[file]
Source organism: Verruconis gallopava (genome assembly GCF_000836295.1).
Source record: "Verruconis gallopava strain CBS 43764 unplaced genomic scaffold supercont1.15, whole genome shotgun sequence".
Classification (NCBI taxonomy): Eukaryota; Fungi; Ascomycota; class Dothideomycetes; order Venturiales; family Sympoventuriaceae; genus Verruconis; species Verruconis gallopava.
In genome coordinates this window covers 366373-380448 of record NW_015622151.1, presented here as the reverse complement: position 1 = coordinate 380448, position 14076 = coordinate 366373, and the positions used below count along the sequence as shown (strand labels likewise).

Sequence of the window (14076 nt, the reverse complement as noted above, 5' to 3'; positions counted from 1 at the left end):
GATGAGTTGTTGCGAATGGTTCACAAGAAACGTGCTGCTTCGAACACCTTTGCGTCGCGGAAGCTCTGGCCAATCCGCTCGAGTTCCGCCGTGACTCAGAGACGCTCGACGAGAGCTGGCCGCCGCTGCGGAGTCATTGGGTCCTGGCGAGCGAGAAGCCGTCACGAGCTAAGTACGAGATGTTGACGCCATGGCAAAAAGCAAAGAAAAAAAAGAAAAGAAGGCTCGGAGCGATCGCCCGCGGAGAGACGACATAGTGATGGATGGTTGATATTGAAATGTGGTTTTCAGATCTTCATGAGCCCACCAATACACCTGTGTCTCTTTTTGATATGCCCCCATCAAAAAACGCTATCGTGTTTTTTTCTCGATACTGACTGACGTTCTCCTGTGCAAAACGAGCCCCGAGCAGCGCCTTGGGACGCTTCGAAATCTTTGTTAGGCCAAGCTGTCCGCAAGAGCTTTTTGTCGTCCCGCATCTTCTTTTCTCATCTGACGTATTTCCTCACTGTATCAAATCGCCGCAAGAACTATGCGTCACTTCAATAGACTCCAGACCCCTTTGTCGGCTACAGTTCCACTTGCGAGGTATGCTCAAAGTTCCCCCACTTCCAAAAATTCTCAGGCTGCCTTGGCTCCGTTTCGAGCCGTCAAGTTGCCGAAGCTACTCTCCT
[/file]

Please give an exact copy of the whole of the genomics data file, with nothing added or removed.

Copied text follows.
Source organism: Verruconis gallopava (genome assembly GCF_000836295.1).
Source record: "Verruconis gallopava strain CBS 43764 unplaced genomic scaffold supercont1.15, whole genome shotgun sequence".
Classification (NCBI taxonomy): Eukaryota; Fungi; Ascomycota; class Dothideomycetes; order Venturiales; family Sympoventuriaceae; genus Verruconis; species Verruconis gallopava.
In genome coordinates this window covers 366373-380448 of record NW_015622151.1, presented here as the reverse complement: position 1 = coordinate 380448, position 14076 = coordinate 366373, and the positions used below count along the sequence as shown (strand labels likewise).

Sequence of the window (14076 nt, the reverse complement as noted above, 5' to 3'; positions counted from 1 at the left end):
GATGAGTTGTTGCGAATGGTTCACAAGAAACGTGCTGCTTCGAACACCTTTGCGTCGCGGAAGCTCTGGCCAATCCGCTCGAGTTCCGCCGTGACTCAGAGACGCTCGACGAGAGCTGGCCGCCGCTGCGGAGTCATTGGGTCCTGGCGAGCGAGAAGCCGTCACGAGCTAAGTACGAGATGTTGACGCCATGGCAAAAAGCAAAGAAAAAAAAGAAAAGAAGGCTCGGAGCGATCGCCCGCGGAGAGACGACATAGTGATGGATGGTTGATATTGAAATGTGGTTTTCAGATCTTCATGAGCCCACCAATACACCTGTGTCTCTTTTTGATATGCCCCCATCAAAAAACGCTATCGTGTTTTTTTCTCGATACTGACTGACGTTCTCCTGTGCAAAACGAGCCCCGAGCAGCGCCTTGGGACGCTTCGAAATCTTTGTTAGGCCAAGCTGTCCGCAAGAGCTTTTTGTCGTCCCGCATCTTCTTTTCTCATCTGACGTATTTCCTCACTGTATCAAATCGCCGCAAGAACTATGCGTCACTTCAATAGACTCCAGACCCCTTTGTCGGCTACAGTTCCACTTGCGAGGTATGCTCAAAGTTCCCCCACTTCCAAAAATTCTCAGGCTGCCTTGGCTCCGTTTCGAGCCGTCAAGTTGCCGAAGCTACTCTCCT